Over four days ending yesterday, a small gathering of 50 people who represent 80 per cent of the world's experts in this architectural form shared ideas at the world's first International Conference on Amphibious Architecture, Design and Engineering, in Bangkok.
The choice of the Thai capital was fitting. Some 150 years ago, it was mostly a floating city and, by all indications, could revert to being one in far less than the next 150 years. Much of the city is below sea level - and it is sinking further.
Among the delegates was Netherlands-based Mr Koen Olthuis, of the firm Waterstudio, which builds floating homes around the world for the super rich. Mr Olthuis wants to bring the same technology to the world's slums, most of which are on or very near water.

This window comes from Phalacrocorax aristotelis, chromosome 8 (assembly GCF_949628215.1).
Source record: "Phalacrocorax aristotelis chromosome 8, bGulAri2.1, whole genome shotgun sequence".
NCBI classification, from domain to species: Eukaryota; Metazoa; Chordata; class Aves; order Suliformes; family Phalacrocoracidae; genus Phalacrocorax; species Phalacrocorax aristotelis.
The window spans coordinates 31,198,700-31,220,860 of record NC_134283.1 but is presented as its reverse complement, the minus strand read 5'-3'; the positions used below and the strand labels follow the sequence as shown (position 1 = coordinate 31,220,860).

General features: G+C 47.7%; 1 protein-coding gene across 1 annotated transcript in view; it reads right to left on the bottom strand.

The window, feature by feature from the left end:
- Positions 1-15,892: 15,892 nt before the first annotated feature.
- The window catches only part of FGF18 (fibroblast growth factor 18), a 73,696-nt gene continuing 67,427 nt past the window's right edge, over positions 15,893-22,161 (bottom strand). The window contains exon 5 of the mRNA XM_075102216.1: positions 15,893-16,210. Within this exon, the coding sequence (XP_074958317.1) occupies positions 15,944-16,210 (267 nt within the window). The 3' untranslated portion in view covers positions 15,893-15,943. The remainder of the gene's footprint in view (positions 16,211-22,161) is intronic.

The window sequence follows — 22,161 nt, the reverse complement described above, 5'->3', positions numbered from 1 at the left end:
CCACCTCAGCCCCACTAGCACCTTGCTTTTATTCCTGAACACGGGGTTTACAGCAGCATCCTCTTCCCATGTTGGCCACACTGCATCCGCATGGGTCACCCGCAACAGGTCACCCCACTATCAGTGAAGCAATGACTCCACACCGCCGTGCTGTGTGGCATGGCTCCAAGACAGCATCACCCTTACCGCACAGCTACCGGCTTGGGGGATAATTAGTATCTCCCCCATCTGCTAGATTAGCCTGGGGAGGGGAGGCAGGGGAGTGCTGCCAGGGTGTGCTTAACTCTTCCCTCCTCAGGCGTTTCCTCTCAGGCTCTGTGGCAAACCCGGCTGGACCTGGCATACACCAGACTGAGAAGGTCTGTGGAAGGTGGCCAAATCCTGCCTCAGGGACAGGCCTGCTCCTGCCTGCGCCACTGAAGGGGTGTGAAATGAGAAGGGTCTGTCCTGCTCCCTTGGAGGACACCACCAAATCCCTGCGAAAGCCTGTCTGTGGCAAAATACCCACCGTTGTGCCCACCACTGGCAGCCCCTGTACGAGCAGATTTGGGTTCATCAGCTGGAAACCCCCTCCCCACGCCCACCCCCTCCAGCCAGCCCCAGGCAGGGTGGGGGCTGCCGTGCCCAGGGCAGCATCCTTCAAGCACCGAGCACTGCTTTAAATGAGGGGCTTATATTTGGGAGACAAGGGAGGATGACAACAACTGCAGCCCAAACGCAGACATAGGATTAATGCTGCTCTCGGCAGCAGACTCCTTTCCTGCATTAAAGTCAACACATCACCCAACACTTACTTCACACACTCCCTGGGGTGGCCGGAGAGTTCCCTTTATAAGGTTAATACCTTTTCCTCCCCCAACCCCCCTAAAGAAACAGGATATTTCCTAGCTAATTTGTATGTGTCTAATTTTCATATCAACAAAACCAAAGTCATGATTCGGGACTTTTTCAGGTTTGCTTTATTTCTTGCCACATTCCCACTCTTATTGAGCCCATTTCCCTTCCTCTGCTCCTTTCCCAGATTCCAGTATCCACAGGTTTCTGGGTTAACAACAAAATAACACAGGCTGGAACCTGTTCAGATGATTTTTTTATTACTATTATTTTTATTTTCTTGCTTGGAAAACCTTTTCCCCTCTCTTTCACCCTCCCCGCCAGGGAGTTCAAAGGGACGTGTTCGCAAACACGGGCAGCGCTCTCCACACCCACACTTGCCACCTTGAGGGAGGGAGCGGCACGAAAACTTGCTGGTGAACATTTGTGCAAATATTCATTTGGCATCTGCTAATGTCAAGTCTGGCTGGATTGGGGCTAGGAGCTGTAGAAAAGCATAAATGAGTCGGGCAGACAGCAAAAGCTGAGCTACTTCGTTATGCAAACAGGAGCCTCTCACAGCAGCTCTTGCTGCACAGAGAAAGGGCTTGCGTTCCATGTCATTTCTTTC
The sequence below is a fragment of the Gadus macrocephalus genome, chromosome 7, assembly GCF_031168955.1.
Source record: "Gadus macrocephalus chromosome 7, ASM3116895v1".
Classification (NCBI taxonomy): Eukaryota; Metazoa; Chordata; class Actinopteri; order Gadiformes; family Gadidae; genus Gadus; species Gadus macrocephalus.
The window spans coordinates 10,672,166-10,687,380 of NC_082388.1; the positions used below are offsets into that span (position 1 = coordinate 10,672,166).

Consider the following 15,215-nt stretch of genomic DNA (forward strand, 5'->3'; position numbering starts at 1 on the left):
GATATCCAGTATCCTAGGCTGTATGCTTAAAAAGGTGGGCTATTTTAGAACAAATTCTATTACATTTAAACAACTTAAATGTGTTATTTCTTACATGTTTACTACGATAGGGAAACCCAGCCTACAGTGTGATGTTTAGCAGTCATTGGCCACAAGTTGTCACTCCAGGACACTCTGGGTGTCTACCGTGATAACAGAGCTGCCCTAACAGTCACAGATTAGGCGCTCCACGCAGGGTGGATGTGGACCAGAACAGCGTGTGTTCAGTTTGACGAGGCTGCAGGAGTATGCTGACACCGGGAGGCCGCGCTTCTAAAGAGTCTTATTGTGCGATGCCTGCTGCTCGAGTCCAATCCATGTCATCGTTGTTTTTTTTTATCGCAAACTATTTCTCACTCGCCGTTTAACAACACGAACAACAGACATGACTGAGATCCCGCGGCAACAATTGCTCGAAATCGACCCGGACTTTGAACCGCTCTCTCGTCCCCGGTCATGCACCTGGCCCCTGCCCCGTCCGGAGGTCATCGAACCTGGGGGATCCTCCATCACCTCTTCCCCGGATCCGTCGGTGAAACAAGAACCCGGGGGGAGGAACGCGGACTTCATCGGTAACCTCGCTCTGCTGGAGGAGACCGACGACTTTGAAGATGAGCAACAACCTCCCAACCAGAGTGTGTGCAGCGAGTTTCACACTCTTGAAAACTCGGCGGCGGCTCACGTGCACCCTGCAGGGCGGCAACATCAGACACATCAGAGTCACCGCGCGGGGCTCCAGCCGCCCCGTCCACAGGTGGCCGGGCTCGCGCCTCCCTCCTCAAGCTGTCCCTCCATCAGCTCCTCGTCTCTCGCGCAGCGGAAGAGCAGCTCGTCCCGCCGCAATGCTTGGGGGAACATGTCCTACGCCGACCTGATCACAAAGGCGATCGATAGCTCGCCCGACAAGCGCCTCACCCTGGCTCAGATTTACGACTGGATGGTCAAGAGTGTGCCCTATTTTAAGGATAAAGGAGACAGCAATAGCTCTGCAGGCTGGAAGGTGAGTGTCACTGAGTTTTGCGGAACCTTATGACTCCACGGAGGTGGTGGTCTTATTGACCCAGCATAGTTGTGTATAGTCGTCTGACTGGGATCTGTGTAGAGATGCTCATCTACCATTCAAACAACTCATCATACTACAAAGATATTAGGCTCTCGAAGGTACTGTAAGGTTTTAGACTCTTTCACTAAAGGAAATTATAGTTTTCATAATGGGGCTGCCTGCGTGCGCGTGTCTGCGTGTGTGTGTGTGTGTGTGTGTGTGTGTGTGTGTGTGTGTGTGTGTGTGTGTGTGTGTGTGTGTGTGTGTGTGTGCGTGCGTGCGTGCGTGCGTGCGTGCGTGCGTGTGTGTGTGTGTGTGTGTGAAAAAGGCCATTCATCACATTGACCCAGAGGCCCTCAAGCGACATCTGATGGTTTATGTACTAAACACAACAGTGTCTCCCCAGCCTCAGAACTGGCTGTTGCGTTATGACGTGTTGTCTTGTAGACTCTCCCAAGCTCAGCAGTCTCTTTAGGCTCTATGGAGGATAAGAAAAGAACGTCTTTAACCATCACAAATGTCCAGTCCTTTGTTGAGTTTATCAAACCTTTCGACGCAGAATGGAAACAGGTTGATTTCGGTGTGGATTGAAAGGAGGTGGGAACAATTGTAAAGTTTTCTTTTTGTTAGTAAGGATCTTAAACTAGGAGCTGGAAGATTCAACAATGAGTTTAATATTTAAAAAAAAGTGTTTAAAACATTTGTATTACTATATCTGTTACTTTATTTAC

"Around one billion people live in slums worldwide, of whom 60 per cent to 70 per cent live close to water or are affected by water - on canals, rivers and so forth," he said in an interview. "But nobody wants to invest because they are legally grey areas."
Malaysia's Mr Fatos Omar Othman, a social entrepreneur who co-founded Vlot Homes, a Petaling Jaya-based company that has been asked by the chief minister of Penang to develop the first batch of floating houses for the state.
"We have the houses, but they are still prototypes. We are looking at Malaysia as a proving ground," he told The Sunday Times.
Said Mr Chutayaves of amphibious architecture: "Somehow, we have to live with nature and not fight against it.
"We are looking at how Bangkok can survive if the water rises several metres. We are getting real studies done, we are imagining an airport built on top of a building."
In Thailand, though, architects like him are still considered outliers, he said.